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Ultimate Guide to Sunscreen

Ultimate Guide to Sunscreen

Spring has officially sprung! I know my clients are looking forward to walking, biking, and running outside. Many are planning Spring Break adventures and Summer Vacations. Whatever your plans may be, as the weather gets nicer and with Summer around the corner, you need to protect your skin.


Benefits of Sunscreen

I know applying sunscreen is somewhat of a nuisance. You have to stop what you’re doing, dry off, reapply, wait for it to soak in, then get back to it. It can make you feel greasy. It can make your clothes stick to you. It can get in your eyes when you get wet or sweat. It can irritate your skin and make you break out. Not to mention getting a little color on your skin looks nice.

The major benefits of using sunscreen include:

  • Protection from sunburn - Exposure to the sun without protection can result in a sunburn. There are first, second, and third-degree levels of sunburns. Each level increasingly damages the outer and under layers of your skin.

  • Reducing your risk of skin cancer - Studies have shown five blistering sunburns as a teenager can significantly increase your risk for skin cancer.

  • Protecting you from sunspots - The sun's ultraviolet (UV) rays can cause hyperpigmentation, creating sunspots, also known as age spots or liver spots.

  • Reducing the signs of aging - Sun exposure can damage the collagen and connective tissues of your skin; this can cause you to lose elasticity and gain wrinkles.


Understanding Active Ingredients

There are so many different types of sunscreens and sunblocks available. How do you know which one to use? Oh, and if you’re like me and didn’t know the difference between sunscreen and sunblock, here’s a quick explanation. A chemical sunscreen limits sun damage using different chemicals. Physical or mineral sunblocks sit on the skin and reflect light away. There are only two physical sunscreens with FDA approval; zinc oxide and titanium dioxide.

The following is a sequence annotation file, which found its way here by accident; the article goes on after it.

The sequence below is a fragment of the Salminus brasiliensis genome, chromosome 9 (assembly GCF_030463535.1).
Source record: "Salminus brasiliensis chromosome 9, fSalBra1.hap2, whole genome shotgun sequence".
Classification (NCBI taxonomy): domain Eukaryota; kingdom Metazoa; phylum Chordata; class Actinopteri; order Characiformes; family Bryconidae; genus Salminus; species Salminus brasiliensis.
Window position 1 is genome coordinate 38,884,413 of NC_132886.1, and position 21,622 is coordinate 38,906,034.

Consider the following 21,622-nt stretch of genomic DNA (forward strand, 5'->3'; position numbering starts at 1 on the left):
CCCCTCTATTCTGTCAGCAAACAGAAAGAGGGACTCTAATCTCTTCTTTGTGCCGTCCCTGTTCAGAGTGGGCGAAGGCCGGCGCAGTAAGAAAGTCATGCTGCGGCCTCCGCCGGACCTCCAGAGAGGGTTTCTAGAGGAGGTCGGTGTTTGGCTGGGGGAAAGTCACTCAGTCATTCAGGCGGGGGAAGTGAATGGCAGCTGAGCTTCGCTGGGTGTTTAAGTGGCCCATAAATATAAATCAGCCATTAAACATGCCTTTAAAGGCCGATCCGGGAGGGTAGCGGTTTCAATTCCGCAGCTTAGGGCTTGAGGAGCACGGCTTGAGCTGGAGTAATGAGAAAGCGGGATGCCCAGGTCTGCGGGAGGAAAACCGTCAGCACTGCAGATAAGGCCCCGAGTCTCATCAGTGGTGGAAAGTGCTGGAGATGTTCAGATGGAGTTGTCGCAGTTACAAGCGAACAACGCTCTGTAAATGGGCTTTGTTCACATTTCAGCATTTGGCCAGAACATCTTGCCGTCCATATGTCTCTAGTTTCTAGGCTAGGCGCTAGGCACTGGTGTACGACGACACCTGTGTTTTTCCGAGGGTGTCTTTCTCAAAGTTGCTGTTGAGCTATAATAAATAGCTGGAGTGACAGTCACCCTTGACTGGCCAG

Here are some key ingredients included in sunscreens and sunblocks:

  • Mexoryl SX - blocks UVA1 rays; these are the longwave rays that make your skin age.

  • Oxybenzone - filters out UVB and UVA rays. However, studies found it negatively contributes to the bleaching and poisoning of coral reefs. As a result, it’s banned in Hawaii and Australia. If you're looking for a “green” sunscreen, you’ll want to look for something that doesn't contain Oxybenzone. And if you have sensitive skin, you’ll want to avoid this ingredient.

  • Octinoxate - is a UVB absorber, so it’s great for preventing sun damage. When combined with avobenzone, together they provide broad-spectrum protection against burns and aging. That being said, this ingredient is banned in Hawaii, Key West, and Palau due to harmful effects on reefs and aquatic life.

  • Avobenzone - blocks the full range of UVA rays. On its own, avobenzone destabilizes when exposed to light. That’s why it’s often paired with other ingredients, like Mexoryl, to help stabilize it. Avobenzone is also combined with zinc oxide and titanium dioxide, but those combinations are banned in the United States.

  • Titanium Dioxide - is a broad-spectrum UV filter, but it doesn’t block long UVA1 rays, which increases the potential for skin aging. The FDA approves the use of titanium dioxide on children older than six months. Using this ingredient in spray forms should be avoided as oral exposure is labeled “possibly carcinogenic.” Please note that titanium oxide nanoparticles are not limited to sunscreen; they are found in other SPF products like makeup, lotions, and powders.

  • Zinc Oxide - is safe to use, but research shows that it’s not as effective as chemical sunscreens. And it isn’t as effective in protecting against sunburn.

  • PABA and Trolamine Salicylate PABA are strong UVB absorbers, but the ingredient's popularity has declined because it increases allergic dermatitis and photosensitivity.


Things to Consider

After that quick chemistry lesson, who knows, you might be on Jeopardy someday; what should you look for when buying sun protection? We got you covered! (see what I did there)

  • Broad Spectrum Coverage - the sun emits different types of ultraviolet light. The label “broad-spectrum” means the product protects against UVA and UVB rays.